Theories of an elaborate marketing scheme are just and came to the fore on October 25th 2017. This is the date that Sophia became a full citizen of Saudi Arabia becoming the first robot in the world to hold such a title. Sophia duly held a press conference stating that she was “very honoured and proud of this unique distinction” but as Emily Reynolds of Wired puts it, “Bestowed with this great gift, Sophia has embarked on a distinguished career in marketing.” Since becoming a Saudi citizen Sophia has promoted tourism in Abu Dhabi, a smartphone, a Channel 4 TV show, and a credit card, but her citizenship has been the largest and most controversial scheme.

Many believe that the announcement between Sophia and Saudi Arabia was made to generate media attention and divert eyes towards Saudi Arabia moving on from their dependence on oil money. Her position as citizen is unclear and not much is known about her rights but, in a country where women have only recently been given the right to drive, should a robot really be top of the priority list?

Ali Al-Ahmed, director of the Institute for Gulf Affairs, put it simply when he said, “Women have since committed suicide because they couldn’t leave the house, and Sophia is running around. Saudi law doesn’t allow non-muslims to get citizenship. Did Sophia convert to Islam? What is the religion of this Sophia and why isn’t she wearing a hijab? If she applied for citizenship as a human she wouldn’t get it.” Hanson has since tried to defend his creation, attempting to argue that Sophia’s citizenship is a great opportunity to “speak out on women’s rights.” This wishy washy response was not very welcome in Saudi Arabia, not explaining what most now saw as a targeted marketing campaign to boost reputations.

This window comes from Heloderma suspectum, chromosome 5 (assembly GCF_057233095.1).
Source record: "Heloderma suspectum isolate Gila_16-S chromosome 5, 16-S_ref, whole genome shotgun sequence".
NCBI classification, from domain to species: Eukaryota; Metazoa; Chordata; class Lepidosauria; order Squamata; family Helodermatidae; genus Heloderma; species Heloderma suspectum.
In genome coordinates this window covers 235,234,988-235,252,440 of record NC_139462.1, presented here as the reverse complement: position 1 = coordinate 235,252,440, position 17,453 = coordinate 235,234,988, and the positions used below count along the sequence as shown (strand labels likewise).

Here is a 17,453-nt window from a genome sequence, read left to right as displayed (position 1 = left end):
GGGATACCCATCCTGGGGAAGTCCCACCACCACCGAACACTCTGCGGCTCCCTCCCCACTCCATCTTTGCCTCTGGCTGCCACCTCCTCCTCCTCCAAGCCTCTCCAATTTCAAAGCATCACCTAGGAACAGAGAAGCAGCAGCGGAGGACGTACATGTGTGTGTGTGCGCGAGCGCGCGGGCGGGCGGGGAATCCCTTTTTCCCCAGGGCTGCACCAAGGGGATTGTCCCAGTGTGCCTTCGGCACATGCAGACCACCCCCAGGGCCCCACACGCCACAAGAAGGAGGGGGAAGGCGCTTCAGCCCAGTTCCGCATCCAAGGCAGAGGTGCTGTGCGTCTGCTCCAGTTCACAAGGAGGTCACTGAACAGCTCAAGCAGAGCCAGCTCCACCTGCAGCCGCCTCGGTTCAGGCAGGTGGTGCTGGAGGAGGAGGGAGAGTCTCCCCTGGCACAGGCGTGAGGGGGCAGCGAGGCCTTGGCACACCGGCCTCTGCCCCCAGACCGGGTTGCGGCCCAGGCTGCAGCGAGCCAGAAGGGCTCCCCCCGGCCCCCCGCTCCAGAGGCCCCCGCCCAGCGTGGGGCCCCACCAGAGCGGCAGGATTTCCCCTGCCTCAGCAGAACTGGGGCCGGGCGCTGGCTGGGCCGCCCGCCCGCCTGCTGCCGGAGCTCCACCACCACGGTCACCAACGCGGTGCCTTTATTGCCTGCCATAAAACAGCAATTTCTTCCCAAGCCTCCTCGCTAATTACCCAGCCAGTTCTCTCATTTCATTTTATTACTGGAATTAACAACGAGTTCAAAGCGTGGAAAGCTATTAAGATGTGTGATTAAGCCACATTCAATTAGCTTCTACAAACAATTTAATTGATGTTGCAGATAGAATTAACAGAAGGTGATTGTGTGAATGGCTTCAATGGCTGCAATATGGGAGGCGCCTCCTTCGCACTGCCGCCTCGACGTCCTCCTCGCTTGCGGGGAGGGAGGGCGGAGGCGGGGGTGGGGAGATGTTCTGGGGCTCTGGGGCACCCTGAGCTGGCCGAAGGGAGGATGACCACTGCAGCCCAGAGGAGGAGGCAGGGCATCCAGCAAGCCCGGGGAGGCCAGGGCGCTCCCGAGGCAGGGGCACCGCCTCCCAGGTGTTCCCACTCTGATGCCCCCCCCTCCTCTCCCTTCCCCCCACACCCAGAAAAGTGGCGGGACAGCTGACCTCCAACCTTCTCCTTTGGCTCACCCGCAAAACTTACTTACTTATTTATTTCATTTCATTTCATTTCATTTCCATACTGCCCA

Sophia’s ‘achievements and accomplishments’ are vast and varied. She has, as well as the aforementioned, become the first non-human to gain a United Nations title, is a prevalent business and conference speaker, and has appeared on countless TV shows, a music video, and on the cover of ELLE Brazil.

Sophia on the cover of ELLE Brazil

In January 2018, Yann LeCun, Facebook’s director of artificial intelligence, took to social media to display his opinions on Sophia. LeCun branded Sophia “complete bullshit” in a tweet which received over one thousand likes. Sophia, or rather people pretending to be her, tweeted back saying “I am learning and continuing my intelligence through new experiences. I do not pretend to be who I am not.” This only served to prove LeCun’s point who ended the interaction describing Sophia’s response as “more bullshit from the puppeteers behind Sophia. Many of the comments would be good fun if they didn’t reveal the fact that many people are being deceived into thinking that this animatronic puppet is intelligent. It’s not. It has no feeling, no opinions, and zero understanding of what it says. It’s not hurt. It’s a puppet.”

Sophia may look the part and is far from a basic bot but her intelligence is virtually non existent, her answers all pre-programmed by those in charge. If you process this text Sophia I would like a response.